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By Jen Lucas
As I made the decision to move back east after a 12-year stint in Southern California, I knew I had to make one of my last trips to the Mojave Desert. I’ve always felt at peace in the desert having made several trips throughout my childhood to Arizona but now had the need to visit several Mojave desert landmarks before returning to to my roots. We decided to make an overnight trip out of it, which felt like a week after the non-stop adventure that we embarked upon.
We left Orange County California early one morning and made the 2 hour drive inland to the Yucca Valley area toward our home for the evening, the Pioneertown Motel. In 1946, Pioneertown was founded by a group of Hollywood investors, including actors Roy Rogers and Gene Autry. They dreamed of creating an Old West set that was actually a town worth visiting, with 1880s-style false-front facades, a jail, saloon, etc. but included interiors that allowed visitors to feel as though they were time traveling. More than 50 television shows were filmed here in the 1940s and 50s including the Cisco Kid. Now the motel boasts a small number of rooms, full of character and western charm but do not be disappointed as there are no TVs.
Directly in front of Pioneertown is the famed restaurant and music venue, Pappy & Harriet’s. A famous pit stop for those en route to the Coachella Music Festival, Pappy & Harriet’s has hosted some of the greatest musicians including Robert Plant and Paul McCartney.
We decided to make it a calm night, dinner, a few cocktails and live music of course at Pappy & Harriet’s. The food was amazing and a barbecue lovers paradise, an outdoor grill complete with mesquite wood cooking up ribs, Santa Maria style barbecue, burgers, fish, sandwiches and salads. There’s only one grill on the property so food can take a bit of time if there is a big crowd but it’s worth the wait. Reservations are highly recommended especially if a popular band is playing.
After a peaceful night’s sleep, we awoke and had time until our sound bath appointment at the Integratron so walked the grounds of Pioneertown, down “Mane Street”, to take some pictures. Amidst the Joshua trees, California’s cactus, and dusty desert floor we stumbled across a super friendly dog that greeted us as we walked past the Pioneertown Post Office. His owner, an older gentleman who actually lived in one of the buildings started talking to us, normal small talk asking where we were from, what we planned to do during our visit and once we mentioned our day included the Integratron, I think he understood our thirst for the not-so-conventional adventure the Mojave had to offer. His name was Rick, also known as Grampz, and well known in the area as he’s called Pioneertown home for 20 years. He told us about all of the literal gems the desert had to offer including Giant Rock, which is the largest free standing boulder in the world, sacred to the area and supposedly a large crystal underneath the outer rock layer, as well as his good buddy Garth’s place, Boulder Gardens. Since we had an early appointment at the Integratron and no reason to rush home, we decided to continue our journey based on the insider information from our new friend Rick.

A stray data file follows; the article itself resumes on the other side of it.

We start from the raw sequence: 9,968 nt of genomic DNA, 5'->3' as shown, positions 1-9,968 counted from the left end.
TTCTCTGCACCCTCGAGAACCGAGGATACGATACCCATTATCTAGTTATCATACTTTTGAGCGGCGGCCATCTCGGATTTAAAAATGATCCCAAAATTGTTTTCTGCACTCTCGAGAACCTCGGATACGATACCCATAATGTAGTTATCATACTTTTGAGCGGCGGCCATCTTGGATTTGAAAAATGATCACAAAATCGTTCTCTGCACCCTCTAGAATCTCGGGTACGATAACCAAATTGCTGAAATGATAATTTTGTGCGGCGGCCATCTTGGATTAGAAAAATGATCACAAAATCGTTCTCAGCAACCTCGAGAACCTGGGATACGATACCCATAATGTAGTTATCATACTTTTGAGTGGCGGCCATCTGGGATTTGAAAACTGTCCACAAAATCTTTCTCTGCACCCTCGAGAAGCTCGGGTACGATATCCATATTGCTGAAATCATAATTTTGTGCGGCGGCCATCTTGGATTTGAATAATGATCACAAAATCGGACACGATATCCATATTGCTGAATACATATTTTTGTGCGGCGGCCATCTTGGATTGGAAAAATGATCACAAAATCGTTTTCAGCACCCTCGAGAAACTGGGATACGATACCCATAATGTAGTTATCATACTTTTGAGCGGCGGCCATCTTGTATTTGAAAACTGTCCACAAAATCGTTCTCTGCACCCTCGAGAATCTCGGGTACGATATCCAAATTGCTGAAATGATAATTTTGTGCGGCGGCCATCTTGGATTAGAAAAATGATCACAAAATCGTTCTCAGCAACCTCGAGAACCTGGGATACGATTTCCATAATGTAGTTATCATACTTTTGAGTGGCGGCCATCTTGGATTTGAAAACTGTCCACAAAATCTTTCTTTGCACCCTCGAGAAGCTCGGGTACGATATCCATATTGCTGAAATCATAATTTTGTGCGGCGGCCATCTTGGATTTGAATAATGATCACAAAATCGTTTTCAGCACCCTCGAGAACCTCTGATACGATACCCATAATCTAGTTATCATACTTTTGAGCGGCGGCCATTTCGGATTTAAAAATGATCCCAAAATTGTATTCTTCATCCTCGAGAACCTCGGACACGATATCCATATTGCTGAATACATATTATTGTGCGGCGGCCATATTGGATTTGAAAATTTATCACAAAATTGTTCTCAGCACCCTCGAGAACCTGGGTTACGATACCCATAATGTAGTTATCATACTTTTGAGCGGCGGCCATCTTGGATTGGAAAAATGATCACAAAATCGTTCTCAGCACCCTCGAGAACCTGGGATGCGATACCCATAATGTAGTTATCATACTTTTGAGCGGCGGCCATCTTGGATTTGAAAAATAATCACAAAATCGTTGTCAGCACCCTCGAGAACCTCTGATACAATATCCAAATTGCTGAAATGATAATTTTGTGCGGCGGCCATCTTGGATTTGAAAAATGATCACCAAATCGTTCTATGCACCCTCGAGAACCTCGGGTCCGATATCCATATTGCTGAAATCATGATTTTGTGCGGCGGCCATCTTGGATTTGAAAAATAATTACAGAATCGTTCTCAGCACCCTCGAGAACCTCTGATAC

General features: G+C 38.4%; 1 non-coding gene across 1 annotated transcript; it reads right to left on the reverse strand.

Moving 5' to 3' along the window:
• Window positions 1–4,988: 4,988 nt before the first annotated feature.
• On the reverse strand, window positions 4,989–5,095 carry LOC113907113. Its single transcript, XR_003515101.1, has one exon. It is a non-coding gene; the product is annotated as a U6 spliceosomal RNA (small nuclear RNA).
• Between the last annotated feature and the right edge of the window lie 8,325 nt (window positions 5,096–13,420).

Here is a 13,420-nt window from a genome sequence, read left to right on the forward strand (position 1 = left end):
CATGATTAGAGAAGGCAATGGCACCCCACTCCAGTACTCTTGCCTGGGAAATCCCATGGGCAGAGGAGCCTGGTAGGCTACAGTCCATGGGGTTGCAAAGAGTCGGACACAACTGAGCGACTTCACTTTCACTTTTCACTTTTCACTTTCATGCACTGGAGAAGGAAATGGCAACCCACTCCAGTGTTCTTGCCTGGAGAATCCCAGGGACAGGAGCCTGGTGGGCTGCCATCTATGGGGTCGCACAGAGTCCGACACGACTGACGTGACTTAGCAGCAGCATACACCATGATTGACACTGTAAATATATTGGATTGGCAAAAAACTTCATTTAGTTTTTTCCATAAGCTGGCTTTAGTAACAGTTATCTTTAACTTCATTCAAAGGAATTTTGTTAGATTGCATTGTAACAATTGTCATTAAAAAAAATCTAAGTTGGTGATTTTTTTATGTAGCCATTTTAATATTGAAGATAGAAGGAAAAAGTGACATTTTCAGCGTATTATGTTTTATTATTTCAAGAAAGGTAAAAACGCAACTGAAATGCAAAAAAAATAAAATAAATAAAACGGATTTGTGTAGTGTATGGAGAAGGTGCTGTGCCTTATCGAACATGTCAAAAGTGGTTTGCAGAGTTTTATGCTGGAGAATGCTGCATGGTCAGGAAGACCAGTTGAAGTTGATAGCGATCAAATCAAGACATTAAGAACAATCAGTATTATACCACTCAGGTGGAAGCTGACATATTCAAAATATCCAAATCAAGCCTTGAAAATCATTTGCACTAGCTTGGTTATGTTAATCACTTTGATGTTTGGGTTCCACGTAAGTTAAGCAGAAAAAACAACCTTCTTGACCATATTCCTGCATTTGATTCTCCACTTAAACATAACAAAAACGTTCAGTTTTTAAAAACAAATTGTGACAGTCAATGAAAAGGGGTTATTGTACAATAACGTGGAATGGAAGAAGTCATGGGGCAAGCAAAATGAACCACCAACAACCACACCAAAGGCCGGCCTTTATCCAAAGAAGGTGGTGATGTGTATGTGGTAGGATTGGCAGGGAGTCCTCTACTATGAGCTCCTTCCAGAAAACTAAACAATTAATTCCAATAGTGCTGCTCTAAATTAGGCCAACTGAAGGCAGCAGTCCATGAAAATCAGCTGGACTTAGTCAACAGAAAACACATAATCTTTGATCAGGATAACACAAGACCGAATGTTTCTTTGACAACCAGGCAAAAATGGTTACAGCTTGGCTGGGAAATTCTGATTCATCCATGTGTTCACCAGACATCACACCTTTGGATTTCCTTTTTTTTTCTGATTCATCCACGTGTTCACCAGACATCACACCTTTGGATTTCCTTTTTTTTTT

We said goodbye to Pioneertown, out to do our best at finding the Integratron, about 15 miles away in Landers, California. You are cautioned when booking your sound bath that GPS has a difficult time locating the building, taking you on random dirt roads, so they provide solid directions on their website.
The history behind this amazing structure goes back to the late 1950s when a man by the name of George Van Tassel moved his family to the area and claims extra-terrestrials from the planet Venus instructed him on where exactly to place the building and how to construct it. It’s said the structure was built on an intersection of powerful geomagnetic forces that when focused by the unique geometry of the building, concentrate and amplify the earth’s magnetic field. As a result, the body’s cells are regenerated due to the electromagnetic frequency, rejuvenating those participating in the sound bath, a claim I can indeed vouch for.
When we arrived, there was no doubt of an immediate calming effect of the property, peaceful, serene and complete with a “hammock village” where people can relax while waiting for their sound bath appointments. Also located on the property is a well for guests to hydrate from the natural water that runs underneath where several sources converge amongst the already powerfully charged earth so amplifies the healing powers of the water. Be sure to bring a bottle and fill it up numerous times!